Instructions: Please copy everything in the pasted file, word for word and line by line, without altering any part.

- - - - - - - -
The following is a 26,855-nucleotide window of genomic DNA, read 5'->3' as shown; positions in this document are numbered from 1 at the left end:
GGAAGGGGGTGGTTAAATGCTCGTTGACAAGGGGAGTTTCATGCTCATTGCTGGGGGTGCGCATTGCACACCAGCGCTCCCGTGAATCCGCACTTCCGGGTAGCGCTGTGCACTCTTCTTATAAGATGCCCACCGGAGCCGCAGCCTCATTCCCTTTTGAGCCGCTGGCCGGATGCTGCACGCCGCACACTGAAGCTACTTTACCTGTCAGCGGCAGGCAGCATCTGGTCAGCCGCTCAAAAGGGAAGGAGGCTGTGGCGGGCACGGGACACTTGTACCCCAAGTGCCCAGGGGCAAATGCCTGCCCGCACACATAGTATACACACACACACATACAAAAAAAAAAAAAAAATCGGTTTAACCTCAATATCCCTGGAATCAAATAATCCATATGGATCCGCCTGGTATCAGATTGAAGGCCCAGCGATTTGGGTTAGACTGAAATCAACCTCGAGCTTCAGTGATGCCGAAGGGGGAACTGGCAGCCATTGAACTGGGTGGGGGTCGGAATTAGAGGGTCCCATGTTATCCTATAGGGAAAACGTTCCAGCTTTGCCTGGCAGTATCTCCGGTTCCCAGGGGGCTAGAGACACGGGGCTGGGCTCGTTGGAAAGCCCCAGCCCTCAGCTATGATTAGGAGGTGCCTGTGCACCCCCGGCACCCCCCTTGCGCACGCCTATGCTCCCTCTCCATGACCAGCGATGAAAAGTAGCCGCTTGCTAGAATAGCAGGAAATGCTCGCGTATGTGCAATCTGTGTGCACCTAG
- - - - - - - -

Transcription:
The following is a 26,855-nucleotide window of genomic DNA, read 5'->3' as shown; positions in this document are numbered from 1 at the left end:
GGAAGGGGGTGGTTAAATGCTCGTTGACAAGGGGAGTTTCATGCTCATTGCTGGGGGTGCGCATTGCACACCAGCGCTCCCGTGAATCCGCACTTCCGGGTAGCGCTGTGCACTCTTCTTATAAGATGCCCACCGGAGCCGCAGCCTCATTCCCTTTTGAGCCGCTGGCCGGATGCTGCACGCCGCACACTGAAGCTACTTTACCTGTCAGCGGCAGGCAGCATCTGGTCAGCCGCTCAAAAGGGAAGGAGGCTGTGGCGGGCACGGGACACTTGTACCCCAAGTGCCCAGGGGCAAATGCCTGCCCGCACACATAGTATACACACACACACATACAAAAAAAAAAAAAAAATCGGTTTAACCTCAATATCCCTGGAATCAAATAATCCATATGGATCCGCCTGGTATCAGATTGAAGGCCCAGCGATTTGGGTTAGACTGAAATCAACCTCGAGCTTCAGTGATGCCGAAGGGGGAACTGGCAGCCATTGAACTGGGTGGGGGTCGGAATTAGAGGGTCCCATGTTATCCTATAGGGAAAACGTTCCAGCTTTGCCTGGCAGTATCTCCGGTTCCCAGGGGGCTAGAGACACGGGGCTGGGCTCGTTGGAAAGCCCCAGCCCTCAGCTATGATTAGGAGGTGCCTGTGCACCCCCGGCACCCCCCTTGCGCACGCCTATGCTCCCTCTCCATGACCAGCGATGAAAAGTAGCCGCTTGCTAGAATAGCAGGAAATGCTCGCGTATGTGCAATCTGTGTGCACCTAG